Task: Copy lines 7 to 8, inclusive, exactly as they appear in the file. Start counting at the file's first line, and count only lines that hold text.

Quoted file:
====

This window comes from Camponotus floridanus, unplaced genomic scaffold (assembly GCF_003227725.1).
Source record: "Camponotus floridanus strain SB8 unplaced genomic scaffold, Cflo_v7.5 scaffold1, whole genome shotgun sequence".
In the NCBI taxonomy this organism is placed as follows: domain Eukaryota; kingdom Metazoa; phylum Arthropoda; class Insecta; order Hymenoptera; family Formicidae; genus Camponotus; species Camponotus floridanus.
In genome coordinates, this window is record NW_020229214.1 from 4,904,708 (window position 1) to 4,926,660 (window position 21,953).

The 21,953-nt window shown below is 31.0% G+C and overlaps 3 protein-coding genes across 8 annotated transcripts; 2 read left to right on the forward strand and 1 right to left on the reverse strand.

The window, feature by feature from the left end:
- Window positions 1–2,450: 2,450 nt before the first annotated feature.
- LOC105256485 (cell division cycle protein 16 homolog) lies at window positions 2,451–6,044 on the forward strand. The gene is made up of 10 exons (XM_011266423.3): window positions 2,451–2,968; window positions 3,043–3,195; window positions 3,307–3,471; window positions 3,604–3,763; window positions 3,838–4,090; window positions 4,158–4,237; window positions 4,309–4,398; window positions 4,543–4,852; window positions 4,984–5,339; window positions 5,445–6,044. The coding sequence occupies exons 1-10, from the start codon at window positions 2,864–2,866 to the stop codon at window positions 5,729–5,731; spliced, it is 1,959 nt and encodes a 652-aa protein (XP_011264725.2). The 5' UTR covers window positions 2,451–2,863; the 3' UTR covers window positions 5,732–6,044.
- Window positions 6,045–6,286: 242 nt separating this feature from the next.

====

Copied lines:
- Window positions 1–2,450: 2,450 nt before the first annotated feature.
- LOC105256485 (cell division cycle protein 16 homolog) lies at window positions 2,451–6,044 on the forward strand. The gene is made up of 10 exons (XM_011266423.3): window positions 2,451–2,968; window positions 3,043–3,195; window positions 3,307–3,471; window positions 3,604–3,763; window positions 3,838–4,090; window positions 4,158–4,237; window positions 4,309–4,398; window positions 4,543–4,852; window positions 4,984–5,339; window positions 5,445–6,044. The coding sequence occupies exons 1-10, from the start codon at window positions 2,864–2,866 to the stop codon at window positions 5,729–5,731; spliced, it is 1,959 nt and encodes a 652-aa protein (XP_011264725.2). The 5' UTR covers window positions 2,451–2,863; the 3' UTR covers window positions 5,732–6,044.